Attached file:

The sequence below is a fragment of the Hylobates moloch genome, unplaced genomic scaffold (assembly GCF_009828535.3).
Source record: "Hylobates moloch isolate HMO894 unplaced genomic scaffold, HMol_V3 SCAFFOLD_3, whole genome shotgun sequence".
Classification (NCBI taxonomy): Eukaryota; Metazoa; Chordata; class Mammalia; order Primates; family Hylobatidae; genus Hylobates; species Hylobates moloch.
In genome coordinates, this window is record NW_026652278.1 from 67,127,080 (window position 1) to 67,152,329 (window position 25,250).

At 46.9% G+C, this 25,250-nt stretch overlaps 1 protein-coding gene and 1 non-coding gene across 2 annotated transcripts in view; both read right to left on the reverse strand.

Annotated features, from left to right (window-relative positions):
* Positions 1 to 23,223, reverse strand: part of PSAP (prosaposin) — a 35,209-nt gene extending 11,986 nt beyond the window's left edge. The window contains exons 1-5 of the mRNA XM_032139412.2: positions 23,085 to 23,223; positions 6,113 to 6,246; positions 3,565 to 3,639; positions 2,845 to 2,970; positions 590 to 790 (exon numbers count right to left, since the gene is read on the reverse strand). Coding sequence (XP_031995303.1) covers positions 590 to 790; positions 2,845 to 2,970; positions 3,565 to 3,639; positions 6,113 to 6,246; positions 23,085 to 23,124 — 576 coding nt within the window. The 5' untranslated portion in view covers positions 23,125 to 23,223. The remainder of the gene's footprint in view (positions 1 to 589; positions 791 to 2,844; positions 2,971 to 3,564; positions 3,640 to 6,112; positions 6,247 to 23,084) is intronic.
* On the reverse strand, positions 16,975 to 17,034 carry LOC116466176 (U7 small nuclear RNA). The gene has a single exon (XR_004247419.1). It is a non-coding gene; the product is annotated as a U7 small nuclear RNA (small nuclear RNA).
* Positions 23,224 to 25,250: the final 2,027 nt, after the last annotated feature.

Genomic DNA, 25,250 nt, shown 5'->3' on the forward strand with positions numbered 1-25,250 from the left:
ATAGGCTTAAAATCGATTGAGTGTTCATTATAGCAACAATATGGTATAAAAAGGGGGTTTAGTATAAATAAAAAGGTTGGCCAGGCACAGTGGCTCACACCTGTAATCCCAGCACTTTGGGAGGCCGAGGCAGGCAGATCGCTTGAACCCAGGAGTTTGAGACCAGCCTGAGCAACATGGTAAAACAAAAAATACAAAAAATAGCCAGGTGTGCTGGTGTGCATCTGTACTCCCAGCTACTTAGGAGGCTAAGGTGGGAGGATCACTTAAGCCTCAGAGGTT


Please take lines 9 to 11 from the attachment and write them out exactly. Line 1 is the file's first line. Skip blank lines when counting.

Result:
* Positions 23,224 to 25,250: the final 2,027 nt, after the last annotated feature.

Genomic DNA, 25,250 nt, shown 5'->3' on the forward strand with positions numbered 1-25,250 from the left:
ATAGGCTTAAAATCGATTGAGTGTTCATTATAGCAACAATATGGTATAAAAAGGGGGTTTAGTATAAATAAAAAGGTTGGCCAGGCACAGTGGCTCACACCTGTAATCCCAGCACTTTGGGAGGCCGAGGCAGGCAGATCGCTTGAACCCAGGAGTTTGAGACCAGCCTGAGCAACATGGTAAAACAAAAAATACAAAAAATAGCCAGGTGTGCTGGTGTGCATCTGTACTCCCAGCTACTTAGGAGGCTAAGGTGGGAGGATCACTTAAGCCTCAGAGGTT